Item #007081 Back to the Land. - an original printed appearance of this cartoon featuring Winston S. Churchill from the 21 April 1909 edition of the magazine Punch, or The London Charivari. Artist: Edward Linley Sambourne.

Back to the Land. - an original printed appearance of this cartoon featuring Winston S. Churchill from the 21 April 1909 edition of the magazine Punch, or The London Charivari

London: Punch, 1909. This original printed appearance of a Punch cartoon featuring Winston S. Churchill comes from the personal collection of Gary L. Stiles, author of Churchill in Punch (Unicorn Publishing Group, 2022). His book is the first ever effort to definitively catalog, describe, and contextualize all of the many Punch cartoons featuring Churchill.

This cartoon titled "Back to the Land" appeared thus on p.281 of the 21 April 1909 issue of Punch. The artist is Edward Linley Sambourne. The cartoon is captioned
"'Boy. 'Please, Sir, May I be trained for the Merchant Service?' President of the Board of Trade. 'Parents in the Workhouse?' Boy (cheerfully), 'No, Sir.' P. B. T. 'Well, run along and commit a crime or else we can't do anything for you.' [Apart from those training-ships which are either industrial or reformatory school and a single ship for workhouse boys the Government does nothing by way of education Merchant Service. All other training ships, such as the Mercury, of which Mr. C. B. Fry has recently taken over control, are dependent for support on voluntary contributions. Yet more than half a century has passed since a Royal Trade Commission recommended the encouragement of training-ships, and more than a year since a committee appointed by the Board of Trade suggested capitation grants by the State for the instruction of boys wishing to join the Merchant Navy; but nothing seems to have been done. Meanwhile the Service, from which we are to draw our Naval Reserve, is largely manned by aliens.]'"

This is a plea to the new President of the Board of Trade - Winston S. Churchill - to support government-sponsored training for young boys for the Merchant Navy. This had been suggested for many years, but never enacted and the only way to obtain training was to have parents in the workhouse or as part of a criminal sentence.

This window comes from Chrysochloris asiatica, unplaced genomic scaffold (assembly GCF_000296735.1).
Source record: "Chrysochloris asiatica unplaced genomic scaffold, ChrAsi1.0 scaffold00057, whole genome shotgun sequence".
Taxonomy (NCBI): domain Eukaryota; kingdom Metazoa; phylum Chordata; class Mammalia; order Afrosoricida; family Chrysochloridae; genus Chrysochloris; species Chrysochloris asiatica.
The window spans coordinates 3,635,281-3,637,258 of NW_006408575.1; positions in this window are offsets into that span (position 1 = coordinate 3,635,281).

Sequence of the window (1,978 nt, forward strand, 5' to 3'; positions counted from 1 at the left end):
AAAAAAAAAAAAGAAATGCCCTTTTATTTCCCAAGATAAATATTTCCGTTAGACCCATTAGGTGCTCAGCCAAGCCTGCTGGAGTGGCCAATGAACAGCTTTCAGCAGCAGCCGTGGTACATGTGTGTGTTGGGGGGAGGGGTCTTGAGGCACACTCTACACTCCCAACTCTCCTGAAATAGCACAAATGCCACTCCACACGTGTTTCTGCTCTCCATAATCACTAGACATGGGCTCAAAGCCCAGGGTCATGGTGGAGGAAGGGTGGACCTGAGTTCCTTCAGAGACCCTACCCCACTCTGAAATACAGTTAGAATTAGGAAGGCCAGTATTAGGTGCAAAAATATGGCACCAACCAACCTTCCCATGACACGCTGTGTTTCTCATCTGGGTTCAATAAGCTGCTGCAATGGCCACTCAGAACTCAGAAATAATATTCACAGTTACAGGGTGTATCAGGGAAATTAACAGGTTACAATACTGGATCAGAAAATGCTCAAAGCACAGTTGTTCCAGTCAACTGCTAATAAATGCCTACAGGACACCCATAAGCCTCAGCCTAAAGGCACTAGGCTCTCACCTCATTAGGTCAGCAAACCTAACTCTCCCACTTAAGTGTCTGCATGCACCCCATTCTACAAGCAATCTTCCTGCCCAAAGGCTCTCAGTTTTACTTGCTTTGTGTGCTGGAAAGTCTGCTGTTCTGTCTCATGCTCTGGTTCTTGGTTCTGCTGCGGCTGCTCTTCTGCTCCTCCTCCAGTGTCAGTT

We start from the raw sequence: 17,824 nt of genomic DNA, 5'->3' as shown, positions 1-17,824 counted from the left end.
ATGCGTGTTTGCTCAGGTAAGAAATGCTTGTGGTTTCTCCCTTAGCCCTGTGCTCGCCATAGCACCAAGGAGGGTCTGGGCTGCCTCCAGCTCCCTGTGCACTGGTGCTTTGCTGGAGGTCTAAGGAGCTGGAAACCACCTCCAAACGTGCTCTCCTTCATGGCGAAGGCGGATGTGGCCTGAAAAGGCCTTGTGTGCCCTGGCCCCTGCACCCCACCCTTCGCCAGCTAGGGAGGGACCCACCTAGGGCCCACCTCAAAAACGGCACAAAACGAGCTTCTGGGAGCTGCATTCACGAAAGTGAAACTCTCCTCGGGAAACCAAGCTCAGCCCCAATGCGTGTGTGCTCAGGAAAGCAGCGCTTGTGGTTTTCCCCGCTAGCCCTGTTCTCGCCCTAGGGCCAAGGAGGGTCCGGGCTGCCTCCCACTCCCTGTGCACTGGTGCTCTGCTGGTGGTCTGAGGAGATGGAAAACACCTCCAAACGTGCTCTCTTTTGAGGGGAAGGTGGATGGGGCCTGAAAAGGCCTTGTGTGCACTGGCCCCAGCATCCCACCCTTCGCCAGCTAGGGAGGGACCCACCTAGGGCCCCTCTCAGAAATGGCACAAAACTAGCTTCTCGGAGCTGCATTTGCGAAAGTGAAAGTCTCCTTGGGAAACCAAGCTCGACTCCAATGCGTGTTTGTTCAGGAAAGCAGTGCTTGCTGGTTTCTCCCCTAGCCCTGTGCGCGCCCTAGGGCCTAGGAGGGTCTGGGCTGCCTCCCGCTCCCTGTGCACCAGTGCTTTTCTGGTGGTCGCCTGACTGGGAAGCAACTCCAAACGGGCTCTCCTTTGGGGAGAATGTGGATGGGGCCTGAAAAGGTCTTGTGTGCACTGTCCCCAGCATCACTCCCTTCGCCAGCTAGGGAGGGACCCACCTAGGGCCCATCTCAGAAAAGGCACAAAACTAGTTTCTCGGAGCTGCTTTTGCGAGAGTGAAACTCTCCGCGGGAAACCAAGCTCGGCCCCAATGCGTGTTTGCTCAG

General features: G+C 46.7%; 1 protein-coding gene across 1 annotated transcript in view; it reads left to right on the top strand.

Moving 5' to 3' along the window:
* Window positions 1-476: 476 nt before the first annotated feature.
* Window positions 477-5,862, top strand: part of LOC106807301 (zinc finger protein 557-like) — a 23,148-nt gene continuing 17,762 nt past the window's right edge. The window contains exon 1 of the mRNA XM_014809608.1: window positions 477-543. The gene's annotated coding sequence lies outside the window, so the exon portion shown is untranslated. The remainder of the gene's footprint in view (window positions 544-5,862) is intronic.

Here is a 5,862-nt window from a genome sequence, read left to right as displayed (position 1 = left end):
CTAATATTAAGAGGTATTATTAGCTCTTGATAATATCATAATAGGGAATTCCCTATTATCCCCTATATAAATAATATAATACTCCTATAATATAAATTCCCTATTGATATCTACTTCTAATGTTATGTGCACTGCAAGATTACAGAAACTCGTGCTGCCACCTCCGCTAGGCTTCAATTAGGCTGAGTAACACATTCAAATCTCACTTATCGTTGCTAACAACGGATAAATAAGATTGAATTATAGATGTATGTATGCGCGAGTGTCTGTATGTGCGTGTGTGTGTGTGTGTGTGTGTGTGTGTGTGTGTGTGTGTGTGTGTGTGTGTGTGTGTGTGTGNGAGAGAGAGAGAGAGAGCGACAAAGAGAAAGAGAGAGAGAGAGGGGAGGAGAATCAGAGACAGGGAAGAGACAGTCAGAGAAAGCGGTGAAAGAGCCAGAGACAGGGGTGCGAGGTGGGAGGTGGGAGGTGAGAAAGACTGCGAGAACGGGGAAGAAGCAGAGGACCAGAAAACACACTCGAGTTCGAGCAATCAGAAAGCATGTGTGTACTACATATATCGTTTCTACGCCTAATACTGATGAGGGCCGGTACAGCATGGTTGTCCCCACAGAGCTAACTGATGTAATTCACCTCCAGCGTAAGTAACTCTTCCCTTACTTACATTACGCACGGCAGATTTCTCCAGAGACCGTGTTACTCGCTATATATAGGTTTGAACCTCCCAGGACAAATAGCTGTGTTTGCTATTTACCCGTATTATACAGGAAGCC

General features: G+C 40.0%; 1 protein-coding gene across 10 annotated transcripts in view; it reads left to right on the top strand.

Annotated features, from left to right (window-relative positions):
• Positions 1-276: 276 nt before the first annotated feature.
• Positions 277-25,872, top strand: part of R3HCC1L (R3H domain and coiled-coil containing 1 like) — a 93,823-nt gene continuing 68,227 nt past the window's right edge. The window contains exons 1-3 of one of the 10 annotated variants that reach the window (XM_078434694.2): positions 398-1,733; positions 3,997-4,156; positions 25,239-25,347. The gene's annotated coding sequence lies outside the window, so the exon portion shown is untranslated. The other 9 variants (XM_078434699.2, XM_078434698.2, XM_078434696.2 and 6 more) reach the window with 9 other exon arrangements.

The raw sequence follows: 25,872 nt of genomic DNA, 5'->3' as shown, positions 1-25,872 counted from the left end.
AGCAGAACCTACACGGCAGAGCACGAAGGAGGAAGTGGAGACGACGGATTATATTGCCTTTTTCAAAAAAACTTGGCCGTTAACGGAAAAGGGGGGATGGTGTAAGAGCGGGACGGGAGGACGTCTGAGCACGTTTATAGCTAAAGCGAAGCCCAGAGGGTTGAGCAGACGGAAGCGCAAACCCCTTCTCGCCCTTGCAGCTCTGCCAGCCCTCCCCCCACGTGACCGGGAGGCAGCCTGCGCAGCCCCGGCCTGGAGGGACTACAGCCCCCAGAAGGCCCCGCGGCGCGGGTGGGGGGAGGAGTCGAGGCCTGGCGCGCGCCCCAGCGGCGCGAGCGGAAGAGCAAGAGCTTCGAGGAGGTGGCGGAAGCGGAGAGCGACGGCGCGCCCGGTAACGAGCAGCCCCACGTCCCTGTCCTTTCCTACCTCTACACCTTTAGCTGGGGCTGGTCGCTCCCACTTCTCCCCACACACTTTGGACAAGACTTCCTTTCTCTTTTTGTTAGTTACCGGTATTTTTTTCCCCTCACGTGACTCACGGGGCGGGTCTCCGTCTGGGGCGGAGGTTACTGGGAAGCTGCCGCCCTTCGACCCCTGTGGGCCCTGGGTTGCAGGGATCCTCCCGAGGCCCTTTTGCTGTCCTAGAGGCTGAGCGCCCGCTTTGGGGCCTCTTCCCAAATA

Punch or The London Charivari began featuring Churchill cartoons in 1900, when his political career was just beginning. That political career would last two thirds of a century, see him occupy Cabinet office during each of the first six decades of the twentieth century, carry him twice to the premiership and, further still, into the annals of history as a preeminent statesman. And throughout that time, Punch satirized Churchill in cartoons – more than 600 of them, the work of more than 50 different artists.

It was a near-perfect relationship between satirists and subject. That Churchill was distinctive in both persona and physical appearance helped make him easy to caricature. To his persona and appearance he added myriad additional satirical temptations, not just props, like his cigars, siren suits, V-sign, and hats, but also a variety of ancillary avocations and vocations, like polo, painting, brick-laying, and writing. All these were skewered as well.

Some Punch cartoons were laudatory, some critical, and many humorous, like the man himself. Nearly always, Churchill was distinctly recognizable, a larger-than-life character whose presence caricature served only to magnify. Item #007081

Price: $70.00

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